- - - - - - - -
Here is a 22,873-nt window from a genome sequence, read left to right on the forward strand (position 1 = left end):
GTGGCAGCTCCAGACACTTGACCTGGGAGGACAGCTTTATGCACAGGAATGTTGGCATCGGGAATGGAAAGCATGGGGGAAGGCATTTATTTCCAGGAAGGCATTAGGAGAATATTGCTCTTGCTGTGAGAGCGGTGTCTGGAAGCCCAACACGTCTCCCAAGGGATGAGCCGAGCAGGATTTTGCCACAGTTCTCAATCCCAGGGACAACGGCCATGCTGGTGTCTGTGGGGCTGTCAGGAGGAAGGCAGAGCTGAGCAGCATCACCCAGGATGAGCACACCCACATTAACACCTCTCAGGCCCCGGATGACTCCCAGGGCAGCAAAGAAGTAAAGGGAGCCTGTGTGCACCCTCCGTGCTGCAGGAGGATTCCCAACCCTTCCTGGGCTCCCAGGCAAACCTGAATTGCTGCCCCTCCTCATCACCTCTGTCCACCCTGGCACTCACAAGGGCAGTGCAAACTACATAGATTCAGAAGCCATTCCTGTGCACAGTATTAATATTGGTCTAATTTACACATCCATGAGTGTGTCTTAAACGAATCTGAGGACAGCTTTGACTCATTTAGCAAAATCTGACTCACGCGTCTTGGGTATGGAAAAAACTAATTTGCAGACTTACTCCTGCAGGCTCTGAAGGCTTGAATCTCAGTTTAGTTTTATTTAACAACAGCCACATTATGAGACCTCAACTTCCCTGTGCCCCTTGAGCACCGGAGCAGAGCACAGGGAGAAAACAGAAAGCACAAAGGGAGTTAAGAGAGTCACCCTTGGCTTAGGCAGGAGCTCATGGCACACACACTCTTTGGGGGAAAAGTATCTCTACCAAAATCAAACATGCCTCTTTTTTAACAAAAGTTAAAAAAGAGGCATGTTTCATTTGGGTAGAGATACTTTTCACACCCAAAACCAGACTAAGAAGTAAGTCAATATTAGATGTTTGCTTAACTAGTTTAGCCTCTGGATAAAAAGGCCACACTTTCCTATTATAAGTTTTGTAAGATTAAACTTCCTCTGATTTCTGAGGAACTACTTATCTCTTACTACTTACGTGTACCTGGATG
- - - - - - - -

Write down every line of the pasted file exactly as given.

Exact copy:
Here is a 22,873-nt window from a genome sequence, read left to right on the forward strand (position 1 = left end):
GTGGCAGCTCCAGACACTTGACCTGGGAGGACAGCTTTATGCACAGGAATGTTGGCATCGGGAATGGAAAGCATGGGGGAAGGCATTTATTTCCAGGAAGGCATTAGGAGAATATTGCTCTTGCTGTGAGAGCGGTGTCTGGAAGCCCAACACGTCTCCCAAGGGATGAGCCGAGCAGGATTTTGCCACAGTTCTCAATCCCAGGGACAACGGCCATGCTGGTGTCTGTGGGGCTGTCAGGAGGAAGGCAGAGCTGAGCAGCATCACCCAGGATGAGCACACCCACATTAACACCTCTCAGGCCCCGGATGACTCCCAGGGCAGCAAAGAAGTAAAGGGAGCCTGTGTGCACCCTCCGTGCTGCAGGAGGATTCCCAACCCTTCCTGGGCTCCCAGGCAAACCTGAATTGCTGCCCCTCCTCATCACCTCTGTCCACCCTGGCACTCACAAGGGCAGTGCAAACTACATAGATTCAGAAGCCATTCCTGTGCACAGTATTAATATTGGTCTAATTTACACATCCATGAGTGTGTCTTAAACGAATCTGAGGACAGCTTTGACTCATTTAGCAAAATCTGACTCACGCGTCTTGGGTATGGAAAAAACTAATTTGCAGACTTACTCCTGCAGGCTCTGAAGGCTTGAATCTCAGTTTAGTTTTATTTAACAACAGCCACATTATGAGACCTCAACTTCCCTGTGCCCCTTGAGCACCGGAGCAGAGCACAGGGAGAAAACAGAAAGCACAAAGGGAGTTAAGAGAGTCACCCTTGGCTTAGGCAGGAGCTCATGGCACACACACTCTTTGGGGGAAAAGTATCTCTACCAAAATCAAACATGCCTCTTTTTTAACAAAAGTTAAAAAAGAGGCATGTTTCATTTGGGTAGAGATACTTTTCACACCCAAAACCAGACTAAGAAGTAAGTCAATATTAGATGTTTGCTTAACTAGTTTAGCCTCTGGATAAAAAGGCCACACTTTCCTATTATAAGTTTTGTAAGATTAAACTTCCTCTGATTTCTGAGGAACTACTTATCTCTTACTACTTACGTGTACCTGGATG